Just as you need a tennis racquet to play tennis and a badminton racquet to play badminton, you need a squash racquet to play squash. This should not come as a shock ๐Ÿ˜‰ and, if it does, maybe you are thinking of Wallball (American handball) or Fives?

A squash racquet has a large head with either a traditional/open throat, a teardrop/closed throat or a hybrid stringed surface. Which of these you choose depends of personal preference and skill level.

All rhave slightly different ‘sweet spots’ that should be considered. For example, a traditional/open throat racquet has a smaller set of string and sweet spot, so it’s suitable for more experienced players who want more control.

Other things that you’ll need to think about are the balance of your squash racquet – do you want the balance to be head-heavy, head-light or even – and its weight. The lighter the squash racquet, the easier it is to move around and that suits a more attacking style of player.

If you’d like a comprehensive rundown of what to consider when choosing a squash racquet, please watch this informative video.

For prices, information and availability of squash racquets, see here.

Squash Shoes

If you want to play squash, as with every other sport, there are specially designed squash shoes that you can buy.

Properly made squash shoes offer the right support for your ankle and foot when you are lunging around the court and also have a sole suitable for the wooden surface of the playing area.

Whether or not you feel that special shoes are an essential piece of squash equipment is a matter of choice, but if you decide to take the sport up seriously, they are certainly worth considering.

If you are new to squash and still deciding that whether or not to commit to the sport, a properly fitted pair of tennis shoes or other sports shoes will be fine, though soles that won’t mark the wooden floor of the squash court are recommended. In fact, many courts will have a requirement that only white-soled shoes are permitted.

For prices and information on squash shoes, see here.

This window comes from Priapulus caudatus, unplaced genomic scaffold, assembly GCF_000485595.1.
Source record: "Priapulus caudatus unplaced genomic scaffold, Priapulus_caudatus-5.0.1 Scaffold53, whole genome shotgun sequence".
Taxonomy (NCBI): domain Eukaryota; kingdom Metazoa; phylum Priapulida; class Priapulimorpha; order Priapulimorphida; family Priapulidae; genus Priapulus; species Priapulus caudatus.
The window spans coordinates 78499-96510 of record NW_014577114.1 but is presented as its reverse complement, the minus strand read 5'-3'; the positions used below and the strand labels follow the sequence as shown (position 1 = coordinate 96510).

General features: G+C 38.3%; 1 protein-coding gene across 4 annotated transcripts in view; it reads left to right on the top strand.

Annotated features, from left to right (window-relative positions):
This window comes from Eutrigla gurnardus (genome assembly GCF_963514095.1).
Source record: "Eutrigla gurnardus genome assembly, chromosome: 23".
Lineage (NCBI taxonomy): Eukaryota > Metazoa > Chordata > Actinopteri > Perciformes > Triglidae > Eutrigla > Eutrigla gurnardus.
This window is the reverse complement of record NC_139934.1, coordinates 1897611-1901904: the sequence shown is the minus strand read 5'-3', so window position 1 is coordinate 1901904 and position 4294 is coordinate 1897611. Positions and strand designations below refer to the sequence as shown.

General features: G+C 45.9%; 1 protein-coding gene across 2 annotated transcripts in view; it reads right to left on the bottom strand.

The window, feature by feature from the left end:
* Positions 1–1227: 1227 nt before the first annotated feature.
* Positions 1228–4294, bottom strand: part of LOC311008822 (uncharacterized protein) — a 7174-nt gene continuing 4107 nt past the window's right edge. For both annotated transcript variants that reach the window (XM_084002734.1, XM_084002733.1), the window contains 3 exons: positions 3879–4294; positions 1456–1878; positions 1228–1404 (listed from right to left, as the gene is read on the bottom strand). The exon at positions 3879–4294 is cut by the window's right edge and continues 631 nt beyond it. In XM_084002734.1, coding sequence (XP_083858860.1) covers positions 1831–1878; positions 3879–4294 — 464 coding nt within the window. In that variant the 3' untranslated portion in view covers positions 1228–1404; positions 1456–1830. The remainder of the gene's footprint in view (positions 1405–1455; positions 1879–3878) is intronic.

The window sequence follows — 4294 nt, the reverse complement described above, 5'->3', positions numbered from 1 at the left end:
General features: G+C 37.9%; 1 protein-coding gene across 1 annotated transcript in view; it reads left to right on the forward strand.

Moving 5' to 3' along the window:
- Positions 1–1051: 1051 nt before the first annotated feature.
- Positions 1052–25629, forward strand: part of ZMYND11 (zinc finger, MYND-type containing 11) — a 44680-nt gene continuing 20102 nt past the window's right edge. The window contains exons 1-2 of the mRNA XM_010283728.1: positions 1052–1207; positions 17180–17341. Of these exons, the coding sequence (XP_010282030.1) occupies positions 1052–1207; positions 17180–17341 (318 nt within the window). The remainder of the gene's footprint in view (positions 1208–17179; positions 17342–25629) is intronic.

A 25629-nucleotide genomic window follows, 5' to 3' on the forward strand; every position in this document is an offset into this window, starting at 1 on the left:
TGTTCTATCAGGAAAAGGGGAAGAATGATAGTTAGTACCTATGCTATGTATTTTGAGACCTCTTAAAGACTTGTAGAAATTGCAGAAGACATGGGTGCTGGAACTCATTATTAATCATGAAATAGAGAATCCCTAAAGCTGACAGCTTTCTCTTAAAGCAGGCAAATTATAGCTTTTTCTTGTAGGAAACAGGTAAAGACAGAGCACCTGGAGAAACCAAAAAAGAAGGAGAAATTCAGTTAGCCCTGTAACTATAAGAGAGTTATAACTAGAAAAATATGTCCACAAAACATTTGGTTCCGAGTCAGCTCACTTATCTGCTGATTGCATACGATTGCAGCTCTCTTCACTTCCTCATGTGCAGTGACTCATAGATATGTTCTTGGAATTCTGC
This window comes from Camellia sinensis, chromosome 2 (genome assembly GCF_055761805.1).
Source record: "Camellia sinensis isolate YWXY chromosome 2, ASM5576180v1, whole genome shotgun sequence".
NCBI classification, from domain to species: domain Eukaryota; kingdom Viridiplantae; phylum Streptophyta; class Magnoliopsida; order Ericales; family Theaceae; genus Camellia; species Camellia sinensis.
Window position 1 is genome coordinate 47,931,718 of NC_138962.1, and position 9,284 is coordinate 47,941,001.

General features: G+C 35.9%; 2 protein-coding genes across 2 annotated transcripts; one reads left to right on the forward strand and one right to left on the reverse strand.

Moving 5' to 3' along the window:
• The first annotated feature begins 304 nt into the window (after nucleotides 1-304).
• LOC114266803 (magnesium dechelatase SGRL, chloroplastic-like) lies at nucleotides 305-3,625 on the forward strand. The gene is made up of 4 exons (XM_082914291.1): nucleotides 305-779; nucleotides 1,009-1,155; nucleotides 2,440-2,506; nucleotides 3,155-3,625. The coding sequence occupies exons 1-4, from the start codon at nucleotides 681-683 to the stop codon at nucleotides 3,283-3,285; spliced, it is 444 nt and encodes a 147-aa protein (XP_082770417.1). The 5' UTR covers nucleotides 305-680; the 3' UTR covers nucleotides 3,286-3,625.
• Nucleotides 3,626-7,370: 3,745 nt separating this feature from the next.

The Squash Court

It may not be a piece of sports equipment in the conventional sense, but if you don’t have a squash court , you can’t play squash, so as far as we’re concerned, it’s an essential piece of squash equipment ๐Ÿ˜‰

A squash court, marked with the correct lines, is a vital piece of squash equipment.

A squash court is a 4-sided box with a front wall that the players face, 2 side walls and a back wall. The back wall is often glass to a while people to look into the court.

The wooden floor is marked with red lines:

  • The Front Line – runs across the court and divides the front of the court from the back.
  • The Half Court Line – runs from the front line to the back wall and divides the space for the players.

These 2 lines together are known as the T.

  • The Service Boxes – are 2 smaller boxes set within the T, next to the side walls.

These lines only have importance when a player is serving.

The front wall has 3 lines:

  • The Tin – the bottom line and below it are called ‘the tin’. If the ball hits them, it is out.
  • The Service Line – the serving player must hit the ball within the tin and the service line.
  • The Out Line – this line is at the top of the court and runs around it’s entire edge. Any ball that hits this line or goes over it is ‘out’ and the point lost.